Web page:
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Rekindling the Caribbean Development Revolution His impatience with those who thought and acted as if poverty in developing countries could not be uprooted was also well known. In his role as Vice-Chancellor he spoke and acted strategically upon the value perspective that demanded a steadfast determination to imagine and implement development agendas. In so doing he committed The UWI, in all its facets and manifestations, to a regional economic growth and development agenda to which it has remained attached. Like all fine universities, The UWI was not established nor sustained to serve itself, but to serve the Caribbean nation in its fullness as a spatially unified and beautifully diversified civilisation. It was this perspective that drove Sir Arthur to advocate for and implement the tri-campus university, thus exposing the wider region to the full reach of its role in promoting economic growth and social development. As an economic theorist he understood that development required sustained

Published financial and fiscal indicators, from both internal and external sources, are suggesting that the Caribbean economy will remain beneath the watermark of global growth in the short to medium term. 8 – THE PELICAN/ISSUE 14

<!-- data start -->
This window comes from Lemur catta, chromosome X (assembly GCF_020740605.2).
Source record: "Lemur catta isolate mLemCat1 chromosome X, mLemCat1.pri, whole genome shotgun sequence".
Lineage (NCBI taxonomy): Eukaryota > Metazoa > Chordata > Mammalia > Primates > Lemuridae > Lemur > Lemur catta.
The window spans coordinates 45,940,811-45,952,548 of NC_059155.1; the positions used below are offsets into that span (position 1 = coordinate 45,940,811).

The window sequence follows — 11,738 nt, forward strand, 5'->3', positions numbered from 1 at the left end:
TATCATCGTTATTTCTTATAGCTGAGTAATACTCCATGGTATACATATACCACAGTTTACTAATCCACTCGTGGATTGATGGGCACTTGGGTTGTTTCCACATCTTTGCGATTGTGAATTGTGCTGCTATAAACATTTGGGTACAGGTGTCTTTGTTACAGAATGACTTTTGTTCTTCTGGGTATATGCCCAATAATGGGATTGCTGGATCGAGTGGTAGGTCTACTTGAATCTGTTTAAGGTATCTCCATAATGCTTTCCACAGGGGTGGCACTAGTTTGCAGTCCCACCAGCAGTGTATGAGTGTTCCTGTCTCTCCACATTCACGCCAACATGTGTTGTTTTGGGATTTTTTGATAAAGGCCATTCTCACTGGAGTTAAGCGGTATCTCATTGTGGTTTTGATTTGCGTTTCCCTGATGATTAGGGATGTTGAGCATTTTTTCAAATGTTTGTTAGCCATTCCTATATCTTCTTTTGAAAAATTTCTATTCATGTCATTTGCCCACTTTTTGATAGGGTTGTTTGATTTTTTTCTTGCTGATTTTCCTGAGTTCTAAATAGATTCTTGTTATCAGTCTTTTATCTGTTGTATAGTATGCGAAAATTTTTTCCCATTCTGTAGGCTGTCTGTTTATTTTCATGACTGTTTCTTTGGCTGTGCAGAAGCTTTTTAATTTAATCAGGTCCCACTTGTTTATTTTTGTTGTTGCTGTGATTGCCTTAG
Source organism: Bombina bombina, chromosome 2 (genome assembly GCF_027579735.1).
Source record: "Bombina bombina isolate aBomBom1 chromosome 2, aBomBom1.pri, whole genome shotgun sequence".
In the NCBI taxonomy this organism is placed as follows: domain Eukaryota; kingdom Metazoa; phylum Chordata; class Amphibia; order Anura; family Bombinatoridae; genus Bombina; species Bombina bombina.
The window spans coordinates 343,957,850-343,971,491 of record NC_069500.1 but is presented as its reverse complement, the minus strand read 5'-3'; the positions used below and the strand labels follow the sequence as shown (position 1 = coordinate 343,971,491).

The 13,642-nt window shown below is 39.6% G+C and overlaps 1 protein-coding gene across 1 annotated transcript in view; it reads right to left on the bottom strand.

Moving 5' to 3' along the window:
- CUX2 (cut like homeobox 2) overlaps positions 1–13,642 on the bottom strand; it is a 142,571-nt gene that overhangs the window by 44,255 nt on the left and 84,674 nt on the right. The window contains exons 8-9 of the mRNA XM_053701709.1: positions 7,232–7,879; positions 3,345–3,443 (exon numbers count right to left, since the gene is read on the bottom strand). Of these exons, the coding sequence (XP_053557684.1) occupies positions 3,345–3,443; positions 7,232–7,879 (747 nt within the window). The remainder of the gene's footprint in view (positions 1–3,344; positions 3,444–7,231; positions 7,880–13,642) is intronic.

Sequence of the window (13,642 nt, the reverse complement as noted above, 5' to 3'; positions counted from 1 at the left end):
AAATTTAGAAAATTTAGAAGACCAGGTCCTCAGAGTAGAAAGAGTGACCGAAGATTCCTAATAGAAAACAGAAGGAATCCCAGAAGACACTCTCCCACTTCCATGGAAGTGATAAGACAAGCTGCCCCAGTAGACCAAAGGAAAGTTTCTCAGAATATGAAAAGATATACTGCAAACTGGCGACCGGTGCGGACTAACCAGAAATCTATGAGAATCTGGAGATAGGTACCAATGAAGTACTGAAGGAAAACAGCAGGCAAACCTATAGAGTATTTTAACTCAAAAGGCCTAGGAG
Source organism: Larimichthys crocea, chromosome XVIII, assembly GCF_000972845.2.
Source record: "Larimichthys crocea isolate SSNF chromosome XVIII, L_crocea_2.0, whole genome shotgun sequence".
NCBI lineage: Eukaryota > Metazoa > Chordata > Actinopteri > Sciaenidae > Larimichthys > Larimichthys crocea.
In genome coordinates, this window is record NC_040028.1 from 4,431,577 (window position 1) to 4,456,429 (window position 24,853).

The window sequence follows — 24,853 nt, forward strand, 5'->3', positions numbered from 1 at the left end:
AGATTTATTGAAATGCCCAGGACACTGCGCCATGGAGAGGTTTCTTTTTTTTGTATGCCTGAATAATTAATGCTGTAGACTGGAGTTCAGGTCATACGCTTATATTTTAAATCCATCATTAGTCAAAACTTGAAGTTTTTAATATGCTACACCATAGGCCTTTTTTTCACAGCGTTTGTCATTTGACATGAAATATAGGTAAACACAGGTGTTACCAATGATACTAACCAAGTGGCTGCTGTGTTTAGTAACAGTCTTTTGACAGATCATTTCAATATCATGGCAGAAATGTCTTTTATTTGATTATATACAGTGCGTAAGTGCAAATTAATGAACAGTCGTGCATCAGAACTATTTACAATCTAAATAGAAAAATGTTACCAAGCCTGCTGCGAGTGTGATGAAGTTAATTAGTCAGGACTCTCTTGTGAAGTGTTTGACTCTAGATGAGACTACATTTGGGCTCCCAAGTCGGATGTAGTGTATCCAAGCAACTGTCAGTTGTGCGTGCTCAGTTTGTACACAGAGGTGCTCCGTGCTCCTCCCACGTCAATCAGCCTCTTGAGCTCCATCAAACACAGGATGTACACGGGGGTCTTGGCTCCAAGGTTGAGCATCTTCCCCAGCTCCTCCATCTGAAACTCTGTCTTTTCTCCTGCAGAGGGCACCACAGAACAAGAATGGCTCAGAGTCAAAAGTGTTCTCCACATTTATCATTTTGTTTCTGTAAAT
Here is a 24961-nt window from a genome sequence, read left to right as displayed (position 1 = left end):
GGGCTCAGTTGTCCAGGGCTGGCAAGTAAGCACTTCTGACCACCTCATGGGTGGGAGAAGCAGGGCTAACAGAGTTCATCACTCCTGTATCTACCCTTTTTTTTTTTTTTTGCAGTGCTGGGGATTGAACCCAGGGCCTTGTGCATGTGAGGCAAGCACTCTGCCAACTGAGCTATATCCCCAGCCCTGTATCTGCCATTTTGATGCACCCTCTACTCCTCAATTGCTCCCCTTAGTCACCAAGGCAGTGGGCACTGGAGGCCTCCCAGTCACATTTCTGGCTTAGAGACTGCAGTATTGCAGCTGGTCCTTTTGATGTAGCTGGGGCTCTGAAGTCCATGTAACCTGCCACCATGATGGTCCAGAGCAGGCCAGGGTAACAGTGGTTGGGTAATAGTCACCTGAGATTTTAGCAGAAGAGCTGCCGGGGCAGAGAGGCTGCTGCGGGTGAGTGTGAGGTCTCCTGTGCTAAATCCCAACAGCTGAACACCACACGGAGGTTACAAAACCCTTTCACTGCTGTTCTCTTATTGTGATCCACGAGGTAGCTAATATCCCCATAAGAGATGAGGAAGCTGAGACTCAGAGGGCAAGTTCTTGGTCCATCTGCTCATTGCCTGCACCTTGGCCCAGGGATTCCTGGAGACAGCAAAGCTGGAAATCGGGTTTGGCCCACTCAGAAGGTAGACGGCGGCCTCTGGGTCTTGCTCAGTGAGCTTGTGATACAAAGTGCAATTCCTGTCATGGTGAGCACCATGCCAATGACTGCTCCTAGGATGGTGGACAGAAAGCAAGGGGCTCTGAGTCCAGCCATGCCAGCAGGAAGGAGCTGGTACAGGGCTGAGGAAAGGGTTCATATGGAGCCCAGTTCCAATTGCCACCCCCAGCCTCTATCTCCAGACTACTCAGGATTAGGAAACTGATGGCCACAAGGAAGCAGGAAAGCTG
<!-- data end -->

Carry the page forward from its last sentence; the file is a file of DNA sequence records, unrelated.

economic growth, yet his focus was always on the broader, practical processes that confronted poverty as an economic condition and social culture. Published financial and fiscal indicators, from both internal and external sources, are suggesting that the Caribbean economy will remain beneath the watermark of global growth in the short to medium term. The concept of a “negative outlook” so commonly used by assessing agencies in reference to the region’s prospects has taken on special connotations in the Caribbean context. They speak to a world in which our youth are expected to mature as primary stakeholders of societal poverty. This youth generation is expected to inherit and inhabit economies that are in decline, and are willing to declare doom and desperation. They are also expected to absorb the notion that the region’s development agenda has stalled. The mandate of The UWI in such a circumstance is to use its resources and reasoning in order to reconnect the impatience of Lewis to the imperative of the “now”, which is to rekindle the Caribbean development revolution. That is, to combine the passions pouring out from the historical perspective with the urgency of economic engagement to create a new sense of popular purpose as an inter-generational agenda. This is indeed a fine time for The UWI to step in and step up. The regional economy needs to be democratised. Traditional elites in each island

UWI Pelican Issue 14  
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